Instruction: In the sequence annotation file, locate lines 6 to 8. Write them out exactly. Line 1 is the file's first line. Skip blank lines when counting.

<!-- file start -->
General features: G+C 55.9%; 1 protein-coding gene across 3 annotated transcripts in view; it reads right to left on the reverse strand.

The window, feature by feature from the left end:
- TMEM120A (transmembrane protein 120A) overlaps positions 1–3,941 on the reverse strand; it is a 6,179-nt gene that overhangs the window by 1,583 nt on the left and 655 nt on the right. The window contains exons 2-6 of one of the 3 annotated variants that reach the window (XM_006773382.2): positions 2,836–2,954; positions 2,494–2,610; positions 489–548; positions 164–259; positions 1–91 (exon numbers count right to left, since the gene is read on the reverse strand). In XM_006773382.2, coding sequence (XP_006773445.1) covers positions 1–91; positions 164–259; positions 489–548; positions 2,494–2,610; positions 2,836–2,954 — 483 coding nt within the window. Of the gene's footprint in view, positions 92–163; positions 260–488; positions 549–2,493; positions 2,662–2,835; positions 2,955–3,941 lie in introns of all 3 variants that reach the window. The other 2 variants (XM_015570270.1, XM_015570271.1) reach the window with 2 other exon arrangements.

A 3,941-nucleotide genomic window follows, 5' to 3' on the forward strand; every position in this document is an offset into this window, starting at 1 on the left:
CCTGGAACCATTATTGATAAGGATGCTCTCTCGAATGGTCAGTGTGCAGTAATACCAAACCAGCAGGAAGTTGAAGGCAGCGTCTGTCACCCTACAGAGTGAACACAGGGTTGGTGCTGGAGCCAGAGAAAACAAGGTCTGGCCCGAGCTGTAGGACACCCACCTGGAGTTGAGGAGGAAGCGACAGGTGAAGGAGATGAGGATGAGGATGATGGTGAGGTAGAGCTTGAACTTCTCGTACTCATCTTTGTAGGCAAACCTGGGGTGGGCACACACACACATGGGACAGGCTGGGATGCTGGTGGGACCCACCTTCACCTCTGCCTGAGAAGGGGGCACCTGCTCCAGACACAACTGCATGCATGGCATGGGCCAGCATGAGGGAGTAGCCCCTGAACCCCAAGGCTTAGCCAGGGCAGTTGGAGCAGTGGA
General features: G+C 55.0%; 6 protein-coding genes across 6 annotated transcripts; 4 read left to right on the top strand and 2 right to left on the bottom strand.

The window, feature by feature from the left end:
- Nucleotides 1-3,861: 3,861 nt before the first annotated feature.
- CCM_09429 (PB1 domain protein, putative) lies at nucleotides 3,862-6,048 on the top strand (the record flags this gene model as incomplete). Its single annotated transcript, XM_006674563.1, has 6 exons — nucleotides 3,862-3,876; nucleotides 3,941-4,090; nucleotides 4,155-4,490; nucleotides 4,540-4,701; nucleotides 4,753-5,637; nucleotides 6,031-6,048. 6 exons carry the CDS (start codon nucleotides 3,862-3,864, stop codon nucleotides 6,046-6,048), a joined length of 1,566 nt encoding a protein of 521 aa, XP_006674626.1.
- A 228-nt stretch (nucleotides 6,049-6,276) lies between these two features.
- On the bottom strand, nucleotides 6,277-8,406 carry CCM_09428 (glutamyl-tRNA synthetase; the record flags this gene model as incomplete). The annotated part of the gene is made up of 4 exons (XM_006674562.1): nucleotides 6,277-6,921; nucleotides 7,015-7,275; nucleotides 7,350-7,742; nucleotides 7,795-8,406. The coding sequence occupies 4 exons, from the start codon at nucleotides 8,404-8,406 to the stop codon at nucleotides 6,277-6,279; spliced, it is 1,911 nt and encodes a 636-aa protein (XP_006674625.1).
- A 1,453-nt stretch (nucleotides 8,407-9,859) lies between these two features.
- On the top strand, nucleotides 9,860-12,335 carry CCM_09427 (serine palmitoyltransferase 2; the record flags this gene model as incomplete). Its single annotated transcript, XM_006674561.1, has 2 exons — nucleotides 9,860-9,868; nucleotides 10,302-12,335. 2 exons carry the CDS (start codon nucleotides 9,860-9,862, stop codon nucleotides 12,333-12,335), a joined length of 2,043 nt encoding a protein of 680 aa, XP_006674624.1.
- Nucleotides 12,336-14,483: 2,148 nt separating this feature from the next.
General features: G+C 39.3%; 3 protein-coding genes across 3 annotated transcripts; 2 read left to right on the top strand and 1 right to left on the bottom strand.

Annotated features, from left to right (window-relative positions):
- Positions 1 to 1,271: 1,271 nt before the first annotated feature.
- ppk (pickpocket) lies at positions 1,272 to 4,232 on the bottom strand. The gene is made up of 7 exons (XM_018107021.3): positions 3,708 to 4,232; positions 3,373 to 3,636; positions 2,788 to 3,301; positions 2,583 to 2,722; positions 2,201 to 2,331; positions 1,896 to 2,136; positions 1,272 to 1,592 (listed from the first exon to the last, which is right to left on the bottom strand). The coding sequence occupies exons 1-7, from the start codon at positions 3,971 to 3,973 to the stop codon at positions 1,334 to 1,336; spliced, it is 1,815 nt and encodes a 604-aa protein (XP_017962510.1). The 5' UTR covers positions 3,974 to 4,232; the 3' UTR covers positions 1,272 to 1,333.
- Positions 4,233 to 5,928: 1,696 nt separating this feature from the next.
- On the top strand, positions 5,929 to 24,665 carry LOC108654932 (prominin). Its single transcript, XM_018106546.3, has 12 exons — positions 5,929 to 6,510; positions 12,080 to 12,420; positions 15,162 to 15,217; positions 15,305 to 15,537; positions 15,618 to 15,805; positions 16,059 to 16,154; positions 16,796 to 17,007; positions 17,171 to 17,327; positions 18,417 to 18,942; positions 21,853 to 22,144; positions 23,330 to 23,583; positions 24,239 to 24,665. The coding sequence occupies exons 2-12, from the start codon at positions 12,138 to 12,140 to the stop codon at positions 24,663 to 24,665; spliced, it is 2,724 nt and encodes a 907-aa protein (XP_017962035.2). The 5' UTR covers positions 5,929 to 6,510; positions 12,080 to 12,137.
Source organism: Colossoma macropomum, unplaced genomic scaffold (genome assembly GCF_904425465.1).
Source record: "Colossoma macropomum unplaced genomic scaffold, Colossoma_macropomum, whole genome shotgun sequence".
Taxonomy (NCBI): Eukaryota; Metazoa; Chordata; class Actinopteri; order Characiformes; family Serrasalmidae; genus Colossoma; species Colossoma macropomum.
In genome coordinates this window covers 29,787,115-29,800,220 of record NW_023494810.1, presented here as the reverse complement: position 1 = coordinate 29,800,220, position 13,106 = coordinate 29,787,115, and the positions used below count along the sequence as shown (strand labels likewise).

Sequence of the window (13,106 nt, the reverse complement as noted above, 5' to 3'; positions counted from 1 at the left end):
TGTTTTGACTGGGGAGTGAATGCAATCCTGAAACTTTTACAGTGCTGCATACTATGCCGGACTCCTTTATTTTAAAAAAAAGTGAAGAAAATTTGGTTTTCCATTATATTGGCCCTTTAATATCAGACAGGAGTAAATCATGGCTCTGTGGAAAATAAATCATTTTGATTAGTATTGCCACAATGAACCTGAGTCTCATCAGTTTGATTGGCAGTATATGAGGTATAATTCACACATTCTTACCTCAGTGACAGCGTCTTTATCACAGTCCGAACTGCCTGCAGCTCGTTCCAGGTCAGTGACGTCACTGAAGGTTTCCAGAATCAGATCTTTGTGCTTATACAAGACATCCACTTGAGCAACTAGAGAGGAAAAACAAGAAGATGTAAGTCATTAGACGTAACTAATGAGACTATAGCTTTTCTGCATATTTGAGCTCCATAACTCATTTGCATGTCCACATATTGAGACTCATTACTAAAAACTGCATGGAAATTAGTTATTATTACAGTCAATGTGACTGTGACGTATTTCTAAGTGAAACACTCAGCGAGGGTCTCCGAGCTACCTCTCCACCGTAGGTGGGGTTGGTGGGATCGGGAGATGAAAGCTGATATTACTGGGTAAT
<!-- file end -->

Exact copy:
General features: G+C 55.0%; 6 protein-coding genes across 6 annotated transcripts; 4 read left to right on the top strand and 2 right to left on the bottom strand.

The window, feature by feature from the left end:
- Nucleotides 1-3,861: 3,861 nt before the first annotated feature.